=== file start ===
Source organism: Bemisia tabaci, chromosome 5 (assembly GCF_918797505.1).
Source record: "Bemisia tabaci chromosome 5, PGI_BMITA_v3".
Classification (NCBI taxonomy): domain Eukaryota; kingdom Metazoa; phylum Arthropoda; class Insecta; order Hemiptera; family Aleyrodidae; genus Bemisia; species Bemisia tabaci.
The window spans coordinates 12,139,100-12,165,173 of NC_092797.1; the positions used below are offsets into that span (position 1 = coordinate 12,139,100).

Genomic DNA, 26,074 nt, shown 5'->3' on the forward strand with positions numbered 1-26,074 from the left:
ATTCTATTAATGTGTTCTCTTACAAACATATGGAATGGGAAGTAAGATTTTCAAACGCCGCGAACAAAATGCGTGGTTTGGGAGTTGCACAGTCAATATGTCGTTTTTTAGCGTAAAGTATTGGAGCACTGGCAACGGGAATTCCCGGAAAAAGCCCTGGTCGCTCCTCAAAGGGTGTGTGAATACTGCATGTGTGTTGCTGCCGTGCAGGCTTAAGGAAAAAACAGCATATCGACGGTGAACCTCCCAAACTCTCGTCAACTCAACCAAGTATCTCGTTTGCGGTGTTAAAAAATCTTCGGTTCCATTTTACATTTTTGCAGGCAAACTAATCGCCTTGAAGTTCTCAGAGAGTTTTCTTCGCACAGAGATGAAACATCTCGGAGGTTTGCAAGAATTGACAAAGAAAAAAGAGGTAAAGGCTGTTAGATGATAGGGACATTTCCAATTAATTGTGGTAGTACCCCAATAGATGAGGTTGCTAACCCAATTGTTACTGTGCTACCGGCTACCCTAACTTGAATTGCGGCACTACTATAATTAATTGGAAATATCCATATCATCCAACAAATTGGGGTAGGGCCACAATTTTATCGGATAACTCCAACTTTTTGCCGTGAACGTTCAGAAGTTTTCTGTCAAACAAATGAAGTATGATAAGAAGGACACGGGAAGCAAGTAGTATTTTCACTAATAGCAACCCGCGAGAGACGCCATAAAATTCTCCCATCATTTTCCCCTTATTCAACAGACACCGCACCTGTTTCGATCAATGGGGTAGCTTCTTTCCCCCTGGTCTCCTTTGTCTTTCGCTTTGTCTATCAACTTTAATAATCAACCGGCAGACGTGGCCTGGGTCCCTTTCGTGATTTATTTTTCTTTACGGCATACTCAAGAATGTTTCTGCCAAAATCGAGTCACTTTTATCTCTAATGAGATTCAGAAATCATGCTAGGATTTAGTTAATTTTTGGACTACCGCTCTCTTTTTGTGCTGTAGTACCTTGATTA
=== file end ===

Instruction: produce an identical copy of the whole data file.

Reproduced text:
Source organism: Bemisia tabaci, chromosome 5 (assembly GCF_918797505.1).
Source record: "Bemisia tabaci chromosome 5, PGI_BMITA_v3".
Classification (NCBI taxonomy): domain Eukaryota; kingdom Metazoa; phylum Arthropoda; class Insecta; order Hemiptera; family Aleyrodidae; genus Bemisia; species Bemisia tabaci.
The window spans coordinates 12,139,100-12,165,173 of NC_092797.1; the positions used below are offsets into that span (position 1 = coordinate 12,139,100).

Genomic DNA, 26,074 nt, shown 5'->3' on the forward strand with positions numbered 1-26,074 from the left:
ATTCTATTAATGTGTTCTCTTACAAACATATGGAATGGGAAGTAAGATTTTCAAACGCCGCGAACAAAATGCGTGGTTTGGGAGTTGCACAGTCAATATGTCGTTTTTTAGCGTAAAGTATTGGAGCACTGGCAACGGGAATTCCCGGAAAAAGCCCTGGTCGCTCCTCAAAGGGTGTGTGAATACTGCATGTGTGTTGCTGCCGTGCAGGCTTAAGGAAAAAACAGCATATCGACGGTGAACCTCCCAAACTCTCGTCAACTCAACCAAGTATCTCGTTTGCGGTGTTAAAAAATCTTCGGTTCCATTTTACATTTTTGCAGGCAAACTAATCGCCTTGAAGTTCTCAGAGAGTTTTCTTCGCACAGAGATGAAACATCTCGGAGGTTTGCAAGAATTGACAAAGAAAAAAGAGGTAAAGGCTGTTAGATGATAGGGACATTTCCAATTAATTGTGGTAGTACCCCAATAGATGAGGTTGCTAACCCAATTGTTACTGTGCTACCGGCTACCCTAACTTGAATTGCGGCACTACTATAATTAATTGGAAATATCCATATCATCCAACAAATTGGGGTAGGGCCACAATTTTATCGGATAACTCCAACTTTTTGCCGTGAACGTTCAGAAGTTTTCTGTCAAACAAATGAAGTATGATAAGAAGGACACGGGAAGCAAGTAGTATTTTCACTAATAGCAACCCGCGAGAGACGCCATAAAATTCTCCCATCATTTTCCCCTTATTCAACAGACACCGCACCTGTTTCGATCAATGGGGTAGCTTCTTTCCCCCTGGTCTCCTTTGTCTTTCGCTTTGTCTATCAACTTTAATAATCAACCGGCAGACGTGGCCTGGGTCCCTTTCGTGATTTATTTTTCTTTACGGCATACTCAAGAATGTTTCTGCCAAAATCGAGTCACTTTTATCTCTAATGAGATTCAGAAATCATGCTAGGATTTAGTTAATTTTTGGACTACCGCTCTCTTTTTGTGCTGTAGTACCTTGATTA